Wednesday, December 23, 2015

Virginia Pols Play Politics over Possible Potomac Pollution

Stewart ‘disgusted’ with coal ash plan moving ahead
A deadline for public comments on a plan to treat and release toxic water into the Potomac River has come and gone.

The Prince William County Board of Supervisors asked for a 60-day extension of a public comment period ending December 14 for the Possum Point Power Station near Dumfries and Quantico where water from coal ash ponds have been seeping into tributaries for years.

If the comment period was not extended, the Board threatened it would not support a request from Dominion Virginia Power to treat and release toxic water from coal ash ponds — a byproduct left over from when the power plant burned coal before 2003 — into the Potomac River.

Virginia’s Department of Environmental Quality is reviewing Dominion’s request, and would ultimately monitor a toxic water treat and release process at the site. The agency did not extend the comment period.

“Dominion is running roughshod over regulations in Virginia…they’re acting like a very bad corporate citizen,” said Prince William County Board of Supervisors Chairman Corey Stewart. “No one ever thought Dominion and the state would collude to pollute the river.”

Stewart said he was “disgusted” with the thought of releasing water once contained in toxic ponds at the site of the power plant into Quantico Creek, which will flow into Potomac River and eventually the Chesapeake Bay.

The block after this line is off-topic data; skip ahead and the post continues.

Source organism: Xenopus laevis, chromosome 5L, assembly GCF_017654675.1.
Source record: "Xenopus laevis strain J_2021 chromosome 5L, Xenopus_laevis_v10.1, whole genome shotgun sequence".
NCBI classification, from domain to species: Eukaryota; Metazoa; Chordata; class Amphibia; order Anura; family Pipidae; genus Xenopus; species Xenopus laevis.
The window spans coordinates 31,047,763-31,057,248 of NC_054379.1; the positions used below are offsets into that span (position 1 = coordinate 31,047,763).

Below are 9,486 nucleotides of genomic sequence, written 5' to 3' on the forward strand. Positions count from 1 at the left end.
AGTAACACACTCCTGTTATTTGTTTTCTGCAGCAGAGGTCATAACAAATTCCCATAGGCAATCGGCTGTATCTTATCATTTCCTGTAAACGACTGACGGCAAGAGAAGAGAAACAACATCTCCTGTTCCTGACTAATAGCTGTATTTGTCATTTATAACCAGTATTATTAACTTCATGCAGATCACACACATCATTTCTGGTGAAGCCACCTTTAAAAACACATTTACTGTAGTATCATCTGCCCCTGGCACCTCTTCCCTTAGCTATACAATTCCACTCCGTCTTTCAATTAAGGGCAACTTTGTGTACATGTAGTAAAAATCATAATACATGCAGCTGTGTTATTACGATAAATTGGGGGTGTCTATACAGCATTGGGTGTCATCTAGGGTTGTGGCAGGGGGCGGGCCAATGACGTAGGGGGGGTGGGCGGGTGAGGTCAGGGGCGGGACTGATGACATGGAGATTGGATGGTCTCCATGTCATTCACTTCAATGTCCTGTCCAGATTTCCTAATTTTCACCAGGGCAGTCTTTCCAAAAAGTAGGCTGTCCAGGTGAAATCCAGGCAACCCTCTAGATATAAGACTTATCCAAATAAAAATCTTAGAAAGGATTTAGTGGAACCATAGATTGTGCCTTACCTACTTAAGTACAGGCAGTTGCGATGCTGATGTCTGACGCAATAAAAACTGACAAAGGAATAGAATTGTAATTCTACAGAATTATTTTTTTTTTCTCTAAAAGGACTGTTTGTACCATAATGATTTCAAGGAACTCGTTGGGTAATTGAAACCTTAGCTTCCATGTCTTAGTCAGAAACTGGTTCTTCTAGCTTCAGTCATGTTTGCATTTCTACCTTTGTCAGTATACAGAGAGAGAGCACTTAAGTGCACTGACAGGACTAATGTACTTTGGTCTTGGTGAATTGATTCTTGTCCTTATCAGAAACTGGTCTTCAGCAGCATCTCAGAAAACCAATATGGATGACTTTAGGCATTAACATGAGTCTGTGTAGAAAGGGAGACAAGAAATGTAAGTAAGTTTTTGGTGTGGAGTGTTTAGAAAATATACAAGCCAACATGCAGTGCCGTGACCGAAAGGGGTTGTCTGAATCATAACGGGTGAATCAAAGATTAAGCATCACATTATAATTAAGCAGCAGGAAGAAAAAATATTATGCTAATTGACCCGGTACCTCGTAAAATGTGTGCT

Umm, let me put that into scale for you:

That google earth image shows the Potomac River and Quantico Creek. Possum Point is the sharp point at the edge pointing SSW. You can see the waste water ponds in question. As for the Chesapeake Bay:

The whole Potomac River is that little arm on the left side.
The toxic wastewater ponds date back to the 1950s. Of the five ponds at Possum Point, only two are still wet. Coal ash was dug up from three dry ponds and placed into one of two wet ponds earlier this year.

Dominion’s ultimate goal: Pump all remaining water into one pond and treat, and then release the water. The remaining coal ash would be buried, and the pond would be capped off, similarly to the closure of a landfill.
Yes, coal ash makes water toxic, with a variety of heavy metals and just weird salts from the ash. We've known that a long time, and have been designing  treatment systems to take care of that for a long time. After the treatment, the water will be plenty safe to add to the Potomac River, particularly if it is pumped in over a period of time.
“There’s everything that we believe, based on science, that this will work,” Virginia DEQ chief David Paylor told a room of concerned citizens and politicians who gathered last month at DEQ’s Northern Virginia headquarters in Woodbridge.
If you really hated pollution, you'd just let them get this work done and clean up Possum Point. To oppose the clean-up is to take political advantage of peoples ignorance.

No comments:

Post a Comment